For as long as man has been cultivating crops and raising animals, there have been modifications of the genomes of these plants and animals. Just think of the large number of breeds of horses and dogs, and the many varieties of corn and tomatoes. Now we have the ability to modify the genome very precisely, one gene at a time. This new technique is called genetic engineering (GE), and has become a rather common technique in those laboratories conducting such research. It has made possible precise changes in varieties of plants, changes that have enabled man to increase both yields and the quality of these crops (Abelson and Hines, 1999).
However, there has developed a rather large and vocal opposition to the use of genetically modified organisms (GMOs). This opposition has attempted to stop the use of GMOs entirely, claiming health concerns such as toxic and allergic reactions, despite the assurances of the United States government Department of Commerce (Palmer, 1999), the National Academy of Science (Yoon and Peterson, 2000) and the United States Food and Drug Administration that there is no danger (Maryanski, 1995; Sudduth, 2000).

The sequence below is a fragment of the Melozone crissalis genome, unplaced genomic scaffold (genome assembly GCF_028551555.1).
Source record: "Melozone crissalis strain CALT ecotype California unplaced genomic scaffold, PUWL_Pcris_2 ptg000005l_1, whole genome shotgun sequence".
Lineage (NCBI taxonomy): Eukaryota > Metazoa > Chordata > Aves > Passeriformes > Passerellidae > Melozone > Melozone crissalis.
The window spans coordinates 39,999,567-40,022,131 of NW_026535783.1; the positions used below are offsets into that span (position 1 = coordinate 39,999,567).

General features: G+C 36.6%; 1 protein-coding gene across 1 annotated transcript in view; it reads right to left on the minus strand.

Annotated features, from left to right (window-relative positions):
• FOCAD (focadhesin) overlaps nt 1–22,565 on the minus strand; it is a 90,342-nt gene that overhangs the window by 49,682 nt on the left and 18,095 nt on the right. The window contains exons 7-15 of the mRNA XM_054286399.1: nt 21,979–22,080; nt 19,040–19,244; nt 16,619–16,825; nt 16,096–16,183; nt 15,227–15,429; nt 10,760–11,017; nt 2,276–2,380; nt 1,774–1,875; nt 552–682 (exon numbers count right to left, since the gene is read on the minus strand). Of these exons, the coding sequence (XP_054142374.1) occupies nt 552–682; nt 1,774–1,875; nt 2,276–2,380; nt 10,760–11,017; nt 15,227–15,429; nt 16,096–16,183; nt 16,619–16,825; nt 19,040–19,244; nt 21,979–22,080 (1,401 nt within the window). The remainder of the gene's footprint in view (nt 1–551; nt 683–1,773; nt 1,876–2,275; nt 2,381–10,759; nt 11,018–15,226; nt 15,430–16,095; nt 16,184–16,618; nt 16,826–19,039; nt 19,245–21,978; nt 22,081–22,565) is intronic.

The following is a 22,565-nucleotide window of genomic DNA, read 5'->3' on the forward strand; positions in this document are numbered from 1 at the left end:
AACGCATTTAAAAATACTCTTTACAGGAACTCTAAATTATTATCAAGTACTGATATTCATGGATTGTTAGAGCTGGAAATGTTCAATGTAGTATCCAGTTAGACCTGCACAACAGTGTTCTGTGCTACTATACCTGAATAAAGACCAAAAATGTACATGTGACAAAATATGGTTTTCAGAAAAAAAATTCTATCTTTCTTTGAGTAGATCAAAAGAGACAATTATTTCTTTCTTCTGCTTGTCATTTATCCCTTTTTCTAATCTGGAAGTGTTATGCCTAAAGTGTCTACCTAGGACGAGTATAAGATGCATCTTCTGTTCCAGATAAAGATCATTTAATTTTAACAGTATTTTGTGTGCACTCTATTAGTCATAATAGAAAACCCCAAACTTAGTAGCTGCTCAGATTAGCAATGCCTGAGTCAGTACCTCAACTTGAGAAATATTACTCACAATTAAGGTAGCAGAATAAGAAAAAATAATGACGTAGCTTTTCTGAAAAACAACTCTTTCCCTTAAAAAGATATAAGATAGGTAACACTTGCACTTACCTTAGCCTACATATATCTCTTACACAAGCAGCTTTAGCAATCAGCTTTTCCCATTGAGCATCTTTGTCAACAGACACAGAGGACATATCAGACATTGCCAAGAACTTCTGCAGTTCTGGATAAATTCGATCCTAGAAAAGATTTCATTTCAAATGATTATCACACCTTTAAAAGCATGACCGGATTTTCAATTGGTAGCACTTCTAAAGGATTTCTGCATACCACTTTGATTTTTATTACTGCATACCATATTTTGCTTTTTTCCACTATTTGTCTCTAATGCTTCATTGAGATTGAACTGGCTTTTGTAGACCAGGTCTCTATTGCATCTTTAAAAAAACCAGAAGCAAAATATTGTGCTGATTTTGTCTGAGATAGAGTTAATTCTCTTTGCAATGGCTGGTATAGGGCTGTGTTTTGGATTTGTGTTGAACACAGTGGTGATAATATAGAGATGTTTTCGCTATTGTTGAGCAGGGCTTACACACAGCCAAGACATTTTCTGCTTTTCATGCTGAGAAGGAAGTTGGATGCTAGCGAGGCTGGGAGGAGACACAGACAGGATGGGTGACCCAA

There are also claims that Monsanto and other companies involved are trying to “lock up” control of seed production and thus dominate the world. (Lappe and Bailey, 1997; Cummins, 1999; Bereano, 1995). Thus the arguments involved in the issue of GMOs safety might be characterized as both political and biological (Verzola, 1999; Rifkin, 2000; Genetic ID, Inc, 1999a).
Unfortunately there are a large number of articles that seem to be only alarmist in tone and content. Some of these are very well written, but many are not, and the overall effect is to alarm and confuse the reader, making it very difficult to sort out what is fact, opinion or fiction. (Fagan, 1998; Leahy, 2000; Pure Food Campaign, 1998; Rifkin, 1998). There has even been at least one news article written for children that seems to stress the potential harmful effects of GMOs (LeTourneau, 2000).